ArtsAutosBooksBusinessEducationEntertainmentFamilyFashionFoodGamesGenderHealthHolidaysHomeHubPagesPersonal FinancePetsPoliticsReligionSportsTechnologyTravel

Choosing Which Fish To Buy

Updated on September 25, 2014

How To Select The Most Sustainalbe Fish

Choosing at the seafood counter has never been more complicated. Fish can be a healthy addition to any diet but choosing the right fish to eat both for your own health and the health of the enviornment is critical. Questions you might be asking yourself: What's sustainable and what isn't? What about salmon, is it still okay to buy? Farmed or not farmed? Which seafood has the highest levels of mercury and PCB's? What if I am pregnant or nursing?

On this page, you will find tips for choosing well such that you can buy the most sustainable and healthiest selection. From fresh to frozen and even canned.

photo source::

Assuming we do nothing about the current situation, If fishing around the world continues at its present pace,there will be "global collapse" of all species currently fished, within the next 40 years, fisheries experts and ecologists predict.


3 Tips For Choosing Well At The Fish Counter

1. Make it Western

Western fisheries meet ecological standards that are the highest in the world. Ask where your seafood selection comes from and choose a western source.

2. Eat a lot of different kinds of seafood.

Selecting only one kind of fish all the time allows for accumulation of potential, specific toxins to build up in you.(take it from me, I once had high levels of mercury from eating tons of canned tunafish.) Also, say you love salmon as many of do, and thats all you and millions of others buy, this leads to over fishing of that species and ultimately extinction. So mix it up.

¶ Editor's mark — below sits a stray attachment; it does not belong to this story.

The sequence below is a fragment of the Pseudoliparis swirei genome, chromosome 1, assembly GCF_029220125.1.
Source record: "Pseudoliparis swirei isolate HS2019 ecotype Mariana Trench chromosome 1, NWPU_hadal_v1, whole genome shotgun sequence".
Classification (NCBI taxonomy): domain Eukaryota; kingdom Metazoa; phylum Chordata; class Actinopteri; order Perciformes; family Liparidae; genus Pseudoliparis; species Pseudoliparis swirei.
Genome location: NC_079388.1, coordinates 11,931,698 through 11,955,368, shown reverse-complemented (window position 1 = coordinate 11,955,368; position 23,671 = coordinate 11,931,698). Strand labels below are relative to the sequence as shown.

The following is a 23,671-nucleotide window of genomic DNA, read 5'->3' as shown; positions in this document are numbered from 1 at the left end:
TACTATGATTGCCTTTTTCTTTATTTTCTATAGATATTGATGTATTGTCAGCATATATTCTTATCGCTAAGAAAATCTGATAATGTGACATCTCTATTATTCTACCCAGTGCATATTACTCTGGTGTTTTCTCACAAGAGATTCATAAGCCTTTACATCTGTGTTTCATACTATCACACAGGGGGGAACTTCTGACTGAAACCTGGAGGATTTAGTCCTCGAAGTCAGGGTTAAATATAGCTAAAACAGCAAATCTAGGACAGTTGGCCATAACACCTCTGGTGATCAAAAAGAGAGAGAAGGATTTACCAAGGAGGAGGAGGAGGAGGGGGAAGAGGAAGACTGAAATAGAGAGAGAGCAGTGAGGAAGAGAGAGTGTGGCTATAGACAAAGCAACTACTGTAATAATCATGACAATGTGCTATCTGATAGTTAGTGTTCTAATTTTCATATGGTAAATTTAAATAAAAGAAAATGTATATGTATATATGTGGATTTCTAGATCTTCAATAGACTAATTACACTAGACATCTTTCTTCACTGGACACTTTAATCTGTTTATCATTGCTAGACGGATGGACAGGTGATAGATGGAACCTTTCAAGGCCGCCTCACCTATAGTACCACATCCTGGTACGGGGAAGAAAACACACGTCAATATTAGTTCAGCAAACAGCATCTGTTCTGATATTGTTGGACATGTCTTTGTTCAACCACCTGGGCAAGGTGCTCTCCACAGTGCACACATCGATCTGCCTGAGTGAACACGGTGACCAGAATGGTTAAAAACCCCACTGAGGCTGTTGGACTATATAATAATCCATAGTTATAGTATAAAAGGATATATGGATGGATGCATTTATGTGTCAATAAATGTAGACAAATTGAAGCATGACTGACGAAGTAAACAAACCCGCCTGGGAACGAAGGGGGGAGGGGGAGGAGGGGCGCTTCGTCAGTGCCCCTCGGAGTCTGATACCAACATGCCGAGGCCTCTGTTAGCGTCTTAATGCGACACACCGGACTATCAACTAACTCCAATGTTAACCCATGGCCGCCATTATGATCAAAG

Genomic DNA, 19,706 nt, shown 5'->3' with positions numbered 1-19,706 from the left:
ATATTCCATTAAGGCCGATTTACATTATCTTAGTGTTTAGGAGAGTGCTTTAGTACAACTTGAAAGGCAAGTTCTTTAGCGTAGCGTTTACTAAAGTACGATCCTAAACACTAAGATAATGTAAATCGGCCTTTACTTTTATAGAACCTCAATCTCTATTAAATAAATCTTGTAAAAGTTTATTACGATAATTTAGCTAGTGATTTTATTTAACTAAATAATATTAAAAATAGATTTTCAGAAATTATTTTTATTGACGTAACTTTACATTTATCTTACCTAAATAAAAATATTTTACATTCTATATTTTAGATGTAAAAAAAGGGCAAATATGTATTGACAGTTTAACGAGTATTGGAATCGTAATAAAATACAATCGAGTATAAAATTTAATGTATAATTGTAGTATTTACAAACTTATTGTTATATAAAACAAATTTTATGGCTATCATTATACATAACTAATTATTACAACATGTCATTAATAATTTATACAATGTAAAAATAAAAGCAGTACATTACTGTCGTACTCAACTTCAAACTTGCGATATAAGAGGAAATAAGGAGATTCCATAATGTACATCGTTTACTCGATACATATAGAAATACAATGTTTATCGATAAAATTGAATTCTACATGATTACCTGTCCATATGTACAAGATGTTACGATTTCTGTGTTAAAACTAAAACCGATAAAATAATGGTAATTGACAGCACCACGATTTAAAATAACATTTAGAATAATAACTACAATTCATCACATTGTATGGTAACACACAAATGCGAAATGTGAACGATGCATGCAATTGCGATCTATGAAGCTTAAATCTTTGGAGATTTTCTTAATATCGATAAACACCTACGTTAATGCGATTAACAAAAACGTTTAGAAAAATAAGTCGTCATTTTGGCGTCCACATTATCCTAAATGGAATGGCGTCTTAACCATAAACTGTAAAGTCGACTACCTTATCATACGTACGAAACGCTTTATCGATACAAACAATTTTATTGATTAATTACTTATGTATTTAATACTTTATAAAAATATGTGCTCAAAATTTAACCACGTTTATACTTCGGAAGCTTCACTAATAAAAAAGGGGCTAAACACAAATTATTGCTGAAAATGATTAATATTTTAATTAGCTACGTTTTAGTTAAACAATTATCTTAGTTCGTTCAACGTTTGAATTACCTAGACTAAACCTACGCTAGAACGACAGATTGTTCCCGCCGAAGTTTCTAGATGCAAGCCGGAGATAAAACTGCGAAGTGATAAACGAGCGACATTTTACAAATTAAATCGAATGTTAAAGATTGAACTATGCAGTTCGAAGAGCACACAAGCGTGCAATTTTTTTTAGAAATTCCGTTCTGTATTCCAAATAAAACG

3. Buy in season

Yes, seafood has seasons; thats when its cheapest add easiest to find fresh instores.

photo dource;

Ask How The Fish Was Caught Not When The Fish Was Caught

People think that asking when the fish was caught will lead them to a quality fish. What you really should ask is how was it caught and then taken care of afterward. It's better to have a fish caught two days ago by hook and line and immediately gutted and iced rather than one caught this morning by trawlnet and not put on ice.

The Health and Safety Of Consuming Fish

The safety of fresh and saltwater fish depends on the local environmental conditions. This is often changing. Pregnant women, women of childbearing age and young children should restrict consumption of seafood contsining moderae to high levels of mercury, such as swordfish, shark,tuna, and lobster to once a month.

Here are a few fish to avoid in general.

Chilean Seabass aka Patagonian toothfish - overfished

Atlantic cod- overfished and high in mercury

Atlantic Halibut- they are so overfished they are considered 'commercially extinct' Pacific halibut are abundant. Both contain high mercury levels

Swordfish and Tuna -Both are overfished, have a huge bycatch (unintended catch of any other sea life), and are high in mercury

Shrimp-most are farm raised with huge environmental impact. Wild caught shrimp have a high bycatch

Shark-severly overfished, highest in mercury

Here are a few better choices

Catfish - Farmed with little impact

Pacific Cod - Abundant populations, moderate mercury

Herring -Abundant,low mercury

Wild Alaskan SalmonHealthy fisheries, well managed, low mercury

Tilapia-farmed with minimal environmental impact